As municipal representatives gathered in Regina for the annual convention of the Saskatchewan Association of Urban Municipalities (SUMA), health groups were calling on elected officials to support policies that will improve public health and reduce the risk of chronic disease.
The Lung Association of Saskatchewan, Heart and Stroke Foundation and Canadian Cancer Society were urging delegates and other elected officials to take action by implementing outdoor smoke-free bylaws, including patios, parks, and other public spaces. “We will be meeting with as many delegates as possible to talk about the important role they play in making their communities healthier,” says Jennifer Miller, Vice-President of Health Promotion for the Lung Association of Saskatchewan. “Healthier, vibrant communities are more productive and attract more business and tourists.”
Health groups were also sharing the results of a recent public opinion poll that found widespread support for bylaws that restrict smoking in outdoor places including:
• 70 per cent support ban on smoking on all outdoor patios at restaurants and bars;
• 91 per cent support banning smoking on children’s playgrounds;
• 81 per cent support banning smoking on all sports fields (e.g. soccer pitches, baseball diamonds, etc);
• 87 per cent support ban on smoking in any fixed seating or bleachers;
• 77 per cent support smoking ban on municipal property used for public gatherings (e.g. festivals, concerts, exhibition grounds, etc).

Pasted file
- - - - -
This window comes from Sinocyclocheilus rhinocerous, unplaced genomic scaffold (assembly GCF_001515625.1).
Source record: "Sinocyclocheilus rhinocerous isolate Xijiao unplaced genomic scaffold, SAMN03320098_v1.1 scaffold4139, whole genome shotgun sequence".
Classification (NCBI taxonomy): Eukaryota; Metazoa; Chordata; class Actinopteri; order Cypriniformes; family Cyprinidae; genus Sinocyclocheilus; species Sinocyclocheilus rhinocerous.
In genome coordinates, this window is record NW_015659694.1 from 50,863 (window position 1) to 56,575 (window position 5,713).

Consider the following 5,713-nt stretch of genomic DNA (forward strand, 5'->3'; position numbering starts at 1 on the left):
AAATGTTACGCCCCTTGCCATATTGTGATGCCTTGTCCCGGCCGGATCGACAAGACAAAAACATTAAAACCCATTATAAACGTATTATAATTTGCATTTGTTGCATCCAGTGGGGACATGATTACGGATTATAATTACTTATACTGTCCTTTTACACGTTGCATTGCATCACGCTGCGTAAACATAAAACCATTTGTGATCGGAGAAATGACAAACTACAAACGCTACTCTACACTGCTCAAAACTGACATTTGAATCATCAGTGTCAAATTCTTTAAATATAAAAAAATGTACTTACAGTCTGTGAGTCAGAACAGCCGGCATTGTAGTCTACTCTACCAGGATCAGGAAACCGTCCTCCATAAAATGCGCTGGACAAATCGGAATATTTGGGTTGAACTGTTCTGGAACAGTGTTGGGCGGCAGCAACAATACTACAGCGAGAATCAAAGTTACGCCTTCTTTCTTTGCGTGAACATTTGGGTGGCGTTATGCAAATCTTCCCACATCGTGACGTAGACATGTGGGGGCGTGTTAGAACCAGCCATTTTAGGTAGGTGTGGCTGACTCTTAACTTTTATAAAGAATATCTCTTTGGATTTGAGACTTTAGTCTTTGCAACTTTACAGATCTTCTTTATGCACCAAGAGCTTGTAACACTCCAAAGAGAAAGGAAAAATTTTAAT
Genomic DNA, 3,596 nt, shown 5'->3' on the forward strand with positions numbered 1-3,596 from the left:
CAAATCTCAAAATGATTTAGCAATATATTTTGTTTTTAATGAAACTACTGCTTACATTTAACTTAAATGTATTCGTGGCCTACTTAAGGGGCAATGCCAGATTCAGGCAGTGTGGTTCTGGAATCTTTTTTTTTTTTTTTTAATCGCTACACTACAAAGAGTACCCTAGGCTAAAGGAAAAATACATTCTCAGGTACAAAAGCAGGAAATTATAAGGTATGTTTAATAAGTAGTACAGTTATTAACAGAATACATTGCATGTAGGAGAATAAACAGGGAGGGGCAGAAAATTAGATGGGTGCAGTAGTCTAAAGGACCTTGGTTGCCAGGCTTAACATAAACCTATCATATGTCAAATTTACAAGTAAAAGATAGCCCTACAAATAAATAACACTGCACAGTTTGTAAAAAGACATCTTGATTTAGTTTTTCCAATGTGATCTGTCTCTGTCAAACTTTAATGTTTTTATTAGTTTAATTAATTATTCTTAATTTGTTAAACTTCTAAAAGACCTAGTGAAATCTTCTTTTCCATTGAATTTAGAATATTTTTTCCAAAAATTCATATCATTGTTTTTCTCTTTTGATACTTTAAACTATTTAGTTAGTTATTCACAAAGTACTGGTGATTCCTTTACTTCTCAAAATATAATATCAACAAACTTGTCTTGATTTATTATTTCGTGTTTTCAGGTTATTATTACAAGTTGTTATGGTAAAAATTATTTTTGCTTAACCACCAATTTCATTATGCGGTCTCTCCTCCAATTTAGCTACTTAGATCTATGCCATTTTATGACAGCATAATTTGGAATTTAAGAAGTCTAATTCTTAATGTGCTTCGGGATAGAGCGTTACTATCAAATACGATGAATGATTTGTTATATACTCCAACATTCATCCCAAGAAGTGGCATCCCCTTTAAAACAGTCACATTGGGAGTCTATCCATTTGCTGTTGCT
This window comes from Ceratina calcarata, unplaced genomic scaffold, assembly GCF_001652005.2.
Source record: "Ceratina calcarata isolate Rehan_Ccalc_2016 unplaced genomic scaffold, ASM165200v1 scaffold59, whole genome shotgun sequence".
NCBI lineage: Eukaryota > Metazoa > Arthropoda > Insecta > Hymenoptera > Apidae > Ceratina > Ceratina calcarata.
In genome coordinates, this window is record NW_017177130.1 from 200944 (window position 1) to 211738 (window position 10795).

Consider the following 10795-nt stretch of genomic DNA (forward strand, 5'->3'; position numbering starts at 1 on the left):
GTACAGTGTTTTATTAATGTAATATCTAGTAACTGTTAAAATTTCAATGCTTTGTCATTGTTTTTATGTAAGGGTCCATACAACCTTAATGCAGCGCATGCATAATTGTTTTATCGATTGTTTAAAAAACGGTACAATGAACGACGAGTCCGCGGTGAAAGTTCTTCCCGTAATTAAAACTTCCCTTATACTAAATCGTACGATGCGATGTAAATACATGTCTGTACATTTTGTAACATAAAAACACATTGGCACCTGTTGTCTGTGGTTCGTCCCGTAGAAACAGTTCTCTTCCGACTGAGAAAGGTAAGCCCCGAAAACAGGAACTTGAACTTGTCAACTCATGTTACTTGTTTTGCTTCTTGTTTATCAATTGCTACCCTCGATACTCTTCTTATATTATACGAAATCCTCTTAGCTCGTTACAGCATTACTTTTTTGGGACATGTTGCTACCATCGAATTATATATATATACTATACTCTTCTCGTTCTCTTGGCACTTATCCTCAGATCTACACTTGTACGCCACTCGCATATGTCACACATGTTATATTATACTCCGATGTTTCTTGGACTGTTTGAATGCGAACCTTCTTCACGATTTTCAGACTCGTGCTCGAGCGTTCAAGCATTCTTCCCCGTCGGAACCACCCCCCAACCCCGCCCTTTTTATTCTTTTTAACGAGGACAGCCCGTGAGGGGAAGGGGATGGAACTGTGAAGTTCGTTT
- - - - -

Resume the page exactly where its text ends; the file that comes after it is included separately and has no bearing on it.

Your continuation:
Of the 442 municipalities who attended the SUMA convention, only Saskatoon, back in 2004, has banned smoking on outdoor patios of restaurants and bars. As a result, a landmark report comparing cancer risk profiles found that Saskatoon has the lowest rate of second-hand smoke exposure of the 26 cities studied. Regina ranked 16. “Smoke-free places protect the health of the community, while supporting smokers who want to quit. This is why we are challenging officials to take a more active role in the fight against cancer by supporting legislation that prevents cancer,” says Donna Pasiechnik, Manager Tobacco Control with the Canadian Cancer Society in Saskatchewan.
A decade ago, because of the leadership of municipalities such as Moose Jaw, Yorkton and Saskatoon (the first communities to adopt smoke-free bylaws) the provincial government adopted similar legislation. “Today, public opinion is again telling policymakers to act. Most Saskatchewan people support more smoke-free public places”, says Keisha Sharp, Health Promotion Specialist for the Heart and Stroke Foundation. “This is an issue where public opinion and public health say the same thing – it’s time.”
Health groups believe that working with government and legislators to bring about healthy public policies is a vital part of the fight against chronic disease.